By Tuyen Tran, M.D.
We have a healthcare crisis in the United States. The relative isolation of consumers to direct cost (government programs, private insurances) has resulted in an unchecked increase in demand. Expenditures are rising faster than overall economic growth. Pricing mechanisms can no longer adequately ration health resources. As such, the only remaining factor which can ration the limited resources is access, or unfortunately, inaccessibility to timely care.
In March of 2015, the Association of American Medical Colleges (AAMC) reported that by 2025, the US will have an estimated shortage of 12,000 – 31,000 primary care physicians and 28,000 – 63,000 non-primary care physicians, most significantly, surgical specialists.1 Of the multiple proposed solutions offered, incorporation of mid-level providers (physician assistants and/or nurse practitioners) into the workforce is most appealing. Interestingly, leaders in healthcare met in 1965 to address a similar pressing national concern – health provider needs. The conference stimulated the discussion, “[Could] physicians train assistants to accept ever-increasing responsibility for appropriate decisions concerning services provided to individual patients?”2
Bradford Schwarz, an active hospitalist Physician Assistant (PA), Associate Professor and PA Program Director at the University of Kentucky, responds, “There is not a greater time than now for physicians and physician assistants to lock arms and unite together as team-based providers with like minds, attitudes, and focus in providing the highest level of patient care possible while maintaining our autonomy and collective bargaining power.” Schwarz elaborates, the practice of medicine has changed. The market place is driving a medical industrial transformation. This is causing dramatic changes in financial considerations, organizational structure, and cultural traditions. The traditional model of a physician-owned practice where the physician assistants were physician employees has rapidly transformed into hospital-owned groups where both physicians and physician assistants are employees, colleagues, and often members of the same team.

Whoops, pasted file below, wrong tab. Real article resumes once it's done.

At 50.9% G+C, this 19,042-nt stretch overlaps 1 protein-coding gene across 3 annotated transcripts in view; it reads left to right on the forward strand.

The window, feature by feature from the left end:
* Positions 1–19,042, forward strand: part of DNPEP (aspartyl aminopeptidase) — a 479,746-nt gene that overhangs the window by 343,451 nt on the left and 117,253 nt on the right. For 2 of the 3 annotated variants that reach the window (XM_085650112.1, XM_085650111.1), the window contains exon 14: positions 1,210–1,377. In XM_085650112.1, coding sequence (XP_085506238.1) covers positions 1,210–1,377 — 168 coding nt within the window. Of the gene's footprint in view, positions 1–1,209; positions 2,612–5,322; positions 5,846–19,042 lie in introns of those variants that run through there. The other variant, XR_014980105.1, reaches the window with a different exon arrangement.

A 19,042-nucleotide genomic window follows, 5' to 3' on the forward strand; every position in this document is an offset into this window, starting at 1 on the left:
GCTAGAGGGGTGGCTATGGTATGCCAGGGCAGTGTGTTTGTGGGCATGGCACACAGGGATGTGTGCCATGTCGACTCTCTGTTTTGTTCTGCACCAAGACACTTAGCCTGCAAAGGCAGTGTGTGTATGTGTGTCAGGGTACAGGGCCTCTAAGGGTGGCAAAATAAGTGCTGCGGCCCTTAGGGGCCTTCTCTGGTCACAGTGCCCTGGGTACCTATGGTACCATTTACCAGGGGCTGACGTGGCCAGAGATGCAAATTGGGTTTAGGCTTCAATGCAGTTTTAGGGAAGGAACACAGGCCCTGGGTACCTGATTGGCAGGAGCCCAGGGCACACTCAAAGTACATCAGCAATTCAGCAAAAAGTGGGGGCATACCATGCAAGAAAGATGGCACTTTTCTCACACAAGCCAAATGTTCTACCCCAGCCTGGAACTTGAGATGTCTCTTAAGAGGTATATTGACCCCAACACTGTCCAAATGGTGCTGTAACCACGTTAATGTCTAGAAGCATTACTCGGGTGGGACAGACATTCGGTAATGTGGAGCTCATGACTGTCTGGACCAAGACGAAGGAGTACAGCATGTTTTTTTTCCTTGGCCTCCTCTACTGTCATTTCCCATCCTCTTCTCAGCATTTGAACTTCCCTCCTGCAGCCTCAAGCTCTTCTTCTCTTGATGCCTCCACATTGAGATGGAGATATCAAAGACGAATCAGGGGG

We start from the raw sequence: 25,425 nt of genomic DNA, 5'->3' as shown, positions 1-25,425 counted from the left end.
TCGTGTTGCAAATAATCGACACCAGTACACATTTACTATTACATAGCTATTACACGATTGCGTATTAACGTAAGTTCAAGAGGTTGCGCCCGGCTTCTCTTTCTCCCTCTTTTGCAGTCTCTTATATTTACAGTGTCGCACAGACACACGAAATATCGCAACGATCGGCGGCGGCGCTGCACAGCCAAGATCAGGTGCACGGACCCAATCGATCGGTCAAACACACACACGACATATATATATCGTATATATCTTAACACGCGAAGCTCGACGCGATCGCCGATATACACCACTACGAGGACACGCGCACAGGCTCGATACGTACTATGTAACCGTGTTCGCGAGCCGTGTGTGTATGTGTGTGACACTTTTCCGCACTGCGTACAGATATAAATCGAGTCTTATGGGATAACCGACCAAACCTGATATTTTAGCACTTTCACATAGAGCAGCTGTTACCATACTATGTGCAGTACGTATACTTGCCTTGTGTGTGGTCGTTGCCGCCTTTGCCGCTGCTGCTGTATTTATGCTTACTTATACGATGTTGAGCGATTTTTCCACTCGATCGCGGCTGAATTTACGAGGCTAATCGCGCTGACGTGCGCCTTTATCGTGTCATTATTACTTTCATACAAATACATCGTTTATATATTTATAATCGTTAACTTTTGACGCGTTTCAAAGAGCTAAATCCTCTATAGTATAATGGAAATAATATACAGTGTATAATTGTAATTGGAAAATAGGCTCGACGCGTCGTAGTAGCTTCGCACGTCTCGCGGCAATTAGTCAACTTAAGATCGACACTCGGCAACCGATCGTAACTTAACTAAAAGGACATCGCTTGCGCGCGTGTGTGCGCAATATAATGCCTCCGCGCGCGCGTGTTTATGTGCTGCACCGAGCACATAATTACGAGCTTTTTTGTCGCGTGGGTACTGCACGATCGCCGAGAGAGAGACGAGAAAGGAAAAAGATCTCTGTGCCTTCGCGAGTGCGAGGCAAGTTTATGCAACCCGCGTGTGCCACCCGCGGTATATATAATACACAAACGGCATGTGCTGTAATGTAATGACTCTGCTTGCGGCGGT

It’s important to examine the inception of the physician assistant profession. Although many significant people contributed, Eugene A. Stead, M.D., is credited with the founding of the physician assistant profession. He drew from his experience of developing a program to “fast-track” the training of doctors during World War II. After the war, America experienced a tremendous shortage of physicians. Dr. Stead, the chairman of Duke University’s Department of Medicine, attempted to establish an accredited clinical nursing program in 1950s and again in 1960s. Each time, the National League of Nursing, reluctant to change the traditional nursing role, thwarted his efforts. Dr. Stead was forced to look elsewhere and he immediately identified his ideal candidates for the intense two-year abbreviated medical school – highly skilled medical corpsman returning from Vietnam. And in 1965, Duke University launched the first physician assistant program as a “strategy to help over-extended physicians provide more services…”